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9 Comments

  1. Jorge's Jungle

    I place blame on the government and the parties contracted to develop the website regardless of how the line between private and public sector is blurred. You’re approaching this from the libertarian perspective which makes it a private sector vs. public sector issue. And yes I know NYT pointed the finger first. It’s an interesting angle, but I have a suggestion. Why not simply place blame on the government contract bid process? It’s the root of the grey areas you’ve mentioned between the private and public sectors, and eliminates much of the politically charged incantations between political parties.

    BTW, html enabled comments. Nice.

    Reply
    • Jeremy R. Hammond

      “I place blame on the government and the parties contracted to develop the website regardless of how the line between private and public sector is blurred.”

      So do I.

      “You’re approaching this from the libertarian perspective which makes it a private sector vs. public sector issue.”

      The whole point of this post was rather to CORRECT the “private sector vs. public sector” misconception.

      Reply
      • Jorge's Jungle

        You did that, but did so in a way that overlooked the problem causing this public-private sector blur. Right now it’s a bit like talking about earthquake aftershocks without ever mentioning the big quake. I think this might lead to misconceptions about government.

        I should mention I’m not criticizing what you wrote at all, but rather think this article is interesting and deserving of a Part II follow-up to discuss the problems associated with the government bid process, and how it creates this public-private sector blur.

      • Jeremy R. Hammond

        I don’t understand what you mean. How things are bid has nothing to do with my point.

      • Jorge's Jungle

        Yes, it does. The government bid/contract work process creates the “private-public sector” as you call it. I’ll try to explain without getting too wordy.

        First, let’s say there are 100 private sector companies interested in bidding on a new and improved ACA website. But…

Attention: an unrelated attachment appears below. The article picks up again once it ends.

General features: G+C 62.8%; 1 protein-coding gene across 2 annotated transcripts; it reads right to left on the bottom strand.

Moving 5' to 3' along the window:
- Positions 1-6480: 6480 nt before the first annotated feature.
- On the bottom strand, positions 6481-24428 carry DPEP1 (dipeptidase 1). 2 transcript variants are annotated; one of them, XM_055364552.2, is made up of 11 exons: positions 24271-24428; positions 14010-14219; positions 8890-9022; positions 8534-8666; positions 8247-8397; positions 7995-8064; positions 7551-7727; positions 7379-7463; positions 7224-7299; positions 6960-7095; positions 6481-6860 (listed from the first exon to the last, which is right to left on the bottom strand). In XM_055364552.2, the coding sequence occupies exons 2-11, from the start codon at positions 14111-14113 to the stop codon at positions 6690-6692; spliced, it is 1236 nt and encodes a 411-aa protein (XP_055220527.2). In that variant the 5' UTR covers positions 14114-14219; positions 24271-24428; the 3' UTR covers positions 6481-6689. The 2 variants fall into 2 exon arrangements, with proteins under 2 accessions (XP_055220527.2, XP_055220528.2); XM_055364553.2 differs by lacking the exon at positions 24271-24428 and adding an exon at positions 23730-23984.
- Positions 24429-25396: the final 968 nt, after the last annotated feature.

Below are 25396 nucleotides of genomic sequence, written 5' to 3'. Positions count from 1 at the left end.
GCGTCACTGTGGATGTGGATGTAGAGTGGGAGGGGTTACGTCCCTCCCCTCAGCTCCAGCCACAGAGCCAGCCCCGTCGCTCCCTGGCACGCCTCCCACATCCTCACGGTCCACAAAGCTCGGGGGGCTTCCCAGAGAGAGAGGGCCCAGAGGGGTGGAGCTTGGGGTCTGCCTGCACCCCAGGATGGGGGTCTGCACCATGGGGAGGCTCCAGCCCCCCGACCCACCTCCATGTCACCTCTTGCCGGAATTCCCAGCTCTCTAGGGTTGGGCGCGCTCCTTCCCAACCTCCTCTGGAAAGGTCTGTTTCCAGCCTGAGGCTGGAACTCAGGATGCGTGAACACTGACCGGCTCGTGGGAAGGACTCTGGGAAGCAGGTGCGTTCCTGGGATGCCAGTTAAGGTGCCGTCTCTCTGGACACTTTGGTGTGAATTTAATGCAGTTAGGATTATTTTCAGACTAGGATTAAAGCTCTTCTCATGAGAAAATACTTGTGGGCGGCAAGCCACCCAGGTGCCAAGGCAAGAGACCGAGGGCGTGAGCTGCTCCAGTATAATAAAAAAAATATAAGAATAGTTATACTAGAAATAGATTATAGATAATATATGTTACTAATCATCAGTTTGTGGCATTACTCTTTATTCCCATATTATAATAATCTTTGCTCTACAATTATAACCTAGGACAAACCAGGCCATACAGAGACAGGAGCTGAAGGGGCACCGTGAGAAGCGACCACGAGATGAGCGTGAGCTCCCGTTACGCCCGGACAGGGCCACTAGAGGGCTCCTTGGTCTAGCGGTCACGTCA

-Bidding on federal government work requires special knowledge and experience to process the paperwork required. It’s a specialized field in and of itself. This eliminates the ability for many companies to bid. Subtract 80 businesses.

        -Many contract jobs require special security clearance. Subtract 10 more.

        -Many contract jobs require previous experience working for the federal government (or a very impressive portfolio, referrals, lobbying, etc.) Subtract 8.

        So now we’re only looking at 2 companies capable, qualified, and established enough to do the work. They’re large companies, lobby heavily, have a team of lawyers, etc. They almost always get the government work, and that’s basically their only cash cow. They’ve had to essentially build their business model around securing these bids, and they’re too expensive for anyone other than government and large corporations to hire at this point. These 2 companies end up competing with each other often, and both play a game of thrones. Think corruption, lobbying, lack of competition, etc.

        Before you know it the lines are blurred. They’re quasi private-public sector companies.

      • Jeremy R. Hammond

        I know how bidding works. The assertion that government selects the most capable and qualified companies to contract with is dubious, but that’s tangential. I still don’t understand what you mean by saying I ‘overlooked’ the bidding process. Again, HOW a company comes to work for government is irrelevant to my point that it is misleading to describe government contractors as “private” sector businesses. It seems clear that you agree with this point, so I don’t understand what you’re contesting about what I said.

      • Jorge's Jungle

        “Overlooked” might not be the best word. Please don’t let that hang you up.

        I’m not contesting what you said in the article or asserting that the government always selects the most capable and qualified contractors. I mentioned lobbyists and corruption, and thought it was implied this led to not always selecting the best guy for the job.

        Anyways, let me back up here for a second.

        When most news outlets speak of the private-public sector, as you call it, they start by talking about what causes it. Government bid process policies –> powerful entities –> lobbying + corruption –> private sector contractors in bed with government = private-public sector blurred lines/ corrupt system.

        What they don’t do, however, is expand upon that idea to discuss the trickle down problems this creates. They don’t talk about how this erodes the free market, or how it creates a fascist-like entity as you described. I feel this is a more libertarian-centric line of thought, so it’s not going to appeal to many people. (Anytime fascism is brought into a discussion it’s as if the mic cuts out.) What is more universally understood, however, is the corruption which leads to the private-public sector. If you continue this line of thought to tell about the problems this creates it makes, in my mind, a more complete argument to support your ideas (which I agree with.) This is why I thought it would be nice to do a part II to put everything together in one big picture. Plus, I think it would be great if you 1UP’d the media by taking it even further.

        I know that’s not the intention of your article. I was just trying to make a suggestion that would more or less appeal to the masses.

      • Jeremy R. Hammond

        If people want a fuller look at the kind of corruption that drives this process, I would recommend Lewis’s book “Crony Capitalism”, linked to above at Amazon.

      • Jorge's Jungle

        That’s cool. Not my intended purpose for making the suggestion, but I get it.